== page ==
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    https://musicblog.gregscheer.com/wp-content/uploads/christ_whose_glory.mp3

    Charles Wesley originally titled this text simply “Morning Hymn.” Indeed, the text is filled with images of morning, light, and day. This new tune complements Wesley’s wide-eyed, joyful text, conveying the refreshing hope of a new sunrise. Though the song itself is simple and singable, I’ve added a challenging and exciting instrumental verse that either keyboard or two solo instruments can play.

  • Come, Sinners, Come, to the Gospel Feast

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    https://musicblog.gregscheer.com/wp-content/uploads/come_sinners_come_to_the_gospel_feast.mp3

    In 1747, Charles Wesley wrote a beautiful hymn that turns the parable of the great banquet in Luke 14:15-24 into a sung altar call. This lively folk melody captures the urgency of that call to salvation, giving new life to this historical text.

    This song is mentioned in Greg’s podcast, “2021 Musical Year in Review.

    This leadsheet is a free download. If you sing this song in your church please report its use to CCLI or OneLicense.

  • DIDN’T SEE THAT COMING

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    [audio mp3="https://gregscheer.com/wp-content/uploads/2022/04/DIDNTSEETHATCOMING.mp3"][/audio]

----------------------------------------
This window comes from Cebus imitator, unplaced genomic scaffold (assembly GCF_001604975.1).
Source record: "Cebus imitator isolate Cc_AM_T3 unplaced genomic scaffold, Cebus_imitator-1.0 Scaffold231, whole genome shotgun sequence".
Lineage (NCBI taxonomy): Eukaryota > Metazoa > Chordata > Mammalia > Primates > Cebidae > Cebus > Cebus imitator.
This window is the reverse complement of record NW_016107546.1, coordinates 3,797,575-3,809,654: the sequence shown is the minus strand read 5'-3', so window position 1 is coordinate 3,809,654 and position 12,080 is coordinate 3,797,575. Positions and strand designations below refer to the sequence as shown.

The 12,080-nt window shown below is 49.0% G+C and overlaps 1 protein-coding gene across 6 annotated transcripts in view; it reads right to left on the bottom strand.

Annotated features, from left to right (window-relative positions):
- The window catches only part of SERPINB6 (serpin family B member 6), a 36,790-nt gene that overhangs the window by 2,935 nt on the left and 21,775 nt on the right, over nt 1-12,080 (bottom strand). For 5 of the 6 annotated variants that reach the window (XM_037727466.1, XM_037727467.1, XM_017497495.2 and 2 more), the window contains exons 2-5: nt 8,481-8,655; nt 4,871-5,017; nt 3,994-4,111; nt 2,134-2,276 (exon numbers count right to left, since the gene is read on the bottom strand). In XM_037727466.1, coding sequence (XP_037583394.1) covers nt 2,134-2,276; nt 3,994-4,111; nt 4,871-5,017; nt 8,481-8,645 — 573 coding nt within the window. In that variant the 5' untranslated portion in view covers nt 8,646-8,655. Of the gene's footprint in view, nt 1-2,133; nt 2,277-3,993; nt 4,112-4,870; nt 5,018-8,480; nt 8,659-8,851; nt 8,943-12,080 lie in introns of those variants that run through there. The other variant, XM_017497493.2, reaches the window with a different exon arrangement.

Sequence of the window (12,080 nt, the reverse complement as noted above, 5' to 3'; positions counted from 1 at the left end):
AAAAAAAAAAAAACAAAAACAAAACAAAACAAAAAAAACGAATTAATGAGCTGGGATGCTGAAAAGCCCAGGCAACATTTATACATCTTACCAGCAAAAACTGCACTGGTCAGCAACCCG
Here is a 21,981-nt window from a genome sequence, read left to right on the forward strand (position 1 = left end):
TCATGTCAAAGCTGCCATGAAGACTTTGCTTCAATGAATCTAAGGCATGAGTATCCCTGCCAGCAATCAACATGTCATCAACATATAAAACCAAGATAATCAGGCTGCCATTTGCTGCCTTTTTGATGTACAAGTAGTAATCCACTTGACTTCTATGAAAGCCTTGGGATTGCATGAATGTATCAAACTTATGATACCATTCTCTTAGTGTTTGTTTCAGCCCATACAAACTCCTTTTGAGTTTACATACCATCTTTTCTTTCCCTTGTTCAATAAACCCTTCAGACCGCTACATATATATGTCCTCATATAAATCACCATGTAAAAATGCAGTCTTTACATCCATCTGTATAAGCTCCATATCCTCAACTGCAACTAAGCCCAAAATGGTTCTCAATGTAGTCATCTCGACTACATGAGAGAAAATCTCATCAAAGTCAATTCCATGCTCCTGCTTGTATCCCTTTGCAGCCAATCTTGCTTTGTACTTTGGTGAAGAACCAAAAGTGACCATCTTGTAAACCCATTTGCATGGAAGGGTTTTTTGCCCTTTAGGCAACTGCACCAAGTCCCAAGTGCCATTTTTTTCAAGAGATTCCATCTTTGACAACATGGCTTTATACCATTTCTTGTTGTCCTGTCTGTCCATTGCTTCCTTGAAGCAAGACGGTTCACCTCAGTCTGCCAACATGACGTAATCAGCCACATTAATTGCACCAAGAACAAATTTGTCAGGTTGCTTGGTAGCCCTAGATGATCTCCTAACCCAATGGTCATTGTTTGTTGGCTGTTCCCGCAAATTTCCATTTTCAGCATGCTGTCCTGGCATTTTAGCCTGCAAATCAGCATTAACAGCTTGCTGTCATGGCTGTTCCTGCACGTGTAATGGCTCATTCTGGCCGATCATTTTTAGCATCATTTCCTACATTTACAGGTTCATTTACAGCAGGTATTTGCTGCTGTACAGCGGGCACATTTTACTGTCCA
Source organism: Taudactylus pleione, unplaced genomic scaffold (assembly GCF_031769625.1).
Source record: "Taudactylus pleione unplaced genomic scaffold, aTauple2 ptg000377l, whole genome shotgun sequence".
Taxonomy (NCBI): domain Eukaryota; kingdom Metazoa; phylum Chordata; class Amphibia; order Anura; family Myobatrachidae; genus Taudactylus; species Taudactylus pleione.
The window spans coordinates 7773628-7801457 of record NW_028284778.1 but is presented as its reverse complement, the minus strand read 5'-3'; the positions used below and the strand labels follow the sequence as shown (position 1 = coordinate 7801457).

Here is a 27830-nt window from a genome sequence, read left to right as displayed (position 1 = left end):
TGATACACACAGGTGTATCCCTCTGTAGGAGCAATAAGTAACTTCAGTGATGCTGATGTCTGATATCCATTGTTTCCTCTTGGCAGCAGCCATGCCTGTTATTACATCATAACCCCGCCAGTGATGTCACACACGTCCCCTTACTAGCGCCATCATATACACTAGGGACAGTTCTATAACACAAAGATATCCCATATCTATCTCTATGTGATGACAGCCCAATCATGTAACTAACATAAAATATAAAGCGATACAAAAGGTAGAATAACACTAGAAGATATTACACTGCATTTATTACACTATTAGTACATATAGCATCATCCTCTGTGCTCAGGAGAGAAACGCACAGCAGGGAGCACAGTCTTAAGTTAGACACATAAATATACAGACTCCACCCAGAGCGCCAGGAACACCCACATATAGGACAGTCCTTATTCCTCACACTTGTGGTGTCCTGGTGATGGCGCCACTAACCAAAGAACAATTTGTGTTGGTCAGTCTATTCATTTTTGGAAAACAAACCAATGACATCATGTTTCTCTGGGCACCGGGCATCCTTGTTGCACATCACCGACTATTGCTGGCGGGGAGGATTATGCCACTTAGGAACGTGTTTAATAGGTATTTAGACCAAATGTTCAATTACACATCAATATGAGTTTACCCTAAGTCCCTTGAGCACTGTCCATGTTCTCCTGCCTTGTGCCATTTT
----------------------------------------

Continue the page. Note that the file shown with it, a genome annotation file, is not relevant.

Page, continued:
This falls somewhere between regal and rustic— something that would be at home in a cathedral or a Sacred Harp sing. It is an unusual hymn tune: the melody slides from an E minor/pentatonic into a G minor/pentatonic scale in the second phrase. The harmonies, too, sneak off halfway through, sprint in all directions, then slip back home in the last two measures. But for all its darting about, the song is still surprisingly singable— both the melody and the inner voices.

    It first appeared in print with Isaac Watts’ “Your Glory, Lord, Is Great” (#41 In Melody and Songs“).

    This is an orphan tune, waiting to be adopted by a text to call its own. If you write your own lyrics for this melody or pair it with an existing text, please let me know how you’ve used it.